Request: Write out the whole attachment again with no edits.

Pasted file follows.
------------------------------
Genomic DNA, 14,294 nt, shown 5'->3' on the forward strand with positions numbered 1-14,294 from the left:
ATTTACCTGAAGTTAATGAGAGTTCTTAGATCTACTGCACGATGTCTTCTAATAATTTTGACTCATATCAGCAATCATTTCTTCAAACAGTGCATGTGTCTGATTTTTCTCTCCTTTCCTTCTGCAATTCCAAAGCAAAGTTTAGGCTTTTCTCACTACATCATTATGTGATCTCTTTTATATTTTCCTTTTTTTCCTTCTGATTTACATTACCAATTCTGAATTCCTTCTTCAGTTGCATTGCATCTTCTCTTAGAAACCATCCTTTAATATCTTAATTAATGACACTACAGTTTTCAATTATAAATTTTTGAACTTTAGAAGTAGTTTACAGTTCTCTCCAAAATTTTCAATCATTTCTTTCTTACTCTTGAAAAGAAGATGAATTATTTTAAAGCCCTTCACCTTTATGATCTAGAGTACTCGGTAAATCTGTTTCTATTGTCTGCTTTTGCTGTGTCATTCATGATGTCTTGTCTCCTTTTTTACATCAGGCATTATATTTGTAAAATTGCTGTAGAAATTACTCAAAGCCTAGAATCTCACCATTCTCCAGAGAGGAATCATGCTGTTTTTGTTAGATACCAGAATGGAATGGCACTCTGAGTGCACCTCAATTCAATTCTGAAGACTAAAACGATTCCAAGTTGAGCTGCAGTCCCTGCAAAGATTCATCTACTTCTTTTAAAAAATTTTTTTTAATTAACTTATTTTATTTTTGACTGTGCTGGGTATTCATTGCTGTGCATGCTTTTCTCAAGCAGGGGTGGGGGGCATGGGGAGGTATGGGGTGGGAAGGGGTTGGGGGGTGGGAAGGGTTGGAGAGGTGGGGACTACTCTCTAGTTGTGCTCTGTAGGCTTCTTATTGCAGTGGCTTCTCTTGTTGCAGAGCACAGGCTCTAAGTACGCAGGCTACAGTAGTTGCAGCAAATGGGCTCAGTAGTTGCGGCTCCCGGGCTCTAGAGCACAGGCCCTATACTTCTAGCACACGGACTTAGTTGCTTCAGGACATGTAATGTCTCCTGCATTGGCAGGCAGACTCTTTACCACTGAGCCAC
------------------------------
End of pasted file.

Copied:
Genomic DNA, 14,294 nt, shown 5'->3' on the forward strand with positions numbered 1-14,294 from the left:
ATTTACCTGAAGTTAATGAGAGTTCTTAGATCTACTGCACGATGTCTTCTAATAATTTTGACTCATATCAGCAATCATTTCTTCAAACAGTGCATGTGTCTGATTTTTCTCTCCTTTCCTTCTGCAATTCCAAAGCAAAGTTTAGGCTTTTCTCACTACATCATTATGTGATCTCTTTTATATTTTCCTTTTTTTCCTTCTGATTTACATTACCAATTCTGAATTCCTTCTTCAGTTGCATTGCATCTTCTCTTAGAAACCATCCTTTAATATCTTAATTAATGACACTACAGTTTTCAATTATAAATTTTTGAACTTTAGAAGTAGTTTACAGTTCTCTCCAAAATTTTCAATCATTTCTTTCTTACTCTTGAAAAGAAGATGAATTATTTTAAAGCCCTTCACCTTTATGATCTAGAGTACTCGGTAAATCTGTTTCTATTGTCTGCTTTTGCTGTGTCATTCATGATGTCTTGTCTCCTTTTTTACATCAGGCATTATATTTGTAAAATTGCTGTAGAAATTACTCAAAGCCTAGAATCTCACCATTCTCCAGAGAGGAATCATGCTGTTTTTGTTAGATACCAGAATGGAATGGCACTCTGAGTGCACCTCAATTCAATTCTGAAGACTAAAACGATTCCAAGTTGAGCTGCAGTCCCTGCAAAGATTCATCTACTTCTTTTAAAAAATTTTTTTTAATTAACTTATTTTATTTTTGACTGTGCTGGGTATTCATTGCTGTGCATGCTTTTCTCAAGCAGGGGTGGGGGGCATGGGGAGGTATGGGGTGGGAAGGGGTTGGGGGGTGGGAAGGGTTGGAGAGGTGGGGACTACTCTCTAGTTGTGCTCTGTAGGCTTCTTATTGCAGTGGCTTCTCTTGTTGCAGAGCACAGGCTCTAAGTACGCAGGCTACAGTAGTTGCAGCAAATGGGCTCAGTAGTTGCGGCTCCCGGGCTCTAGAGCACAGGCCCTATACTTCTAGCACACGGACTTAGTTGCTTCAGGACATGTAATGTCTCCTGCATTGGCAGGCAGACTCTTTACCACTGAGCCAC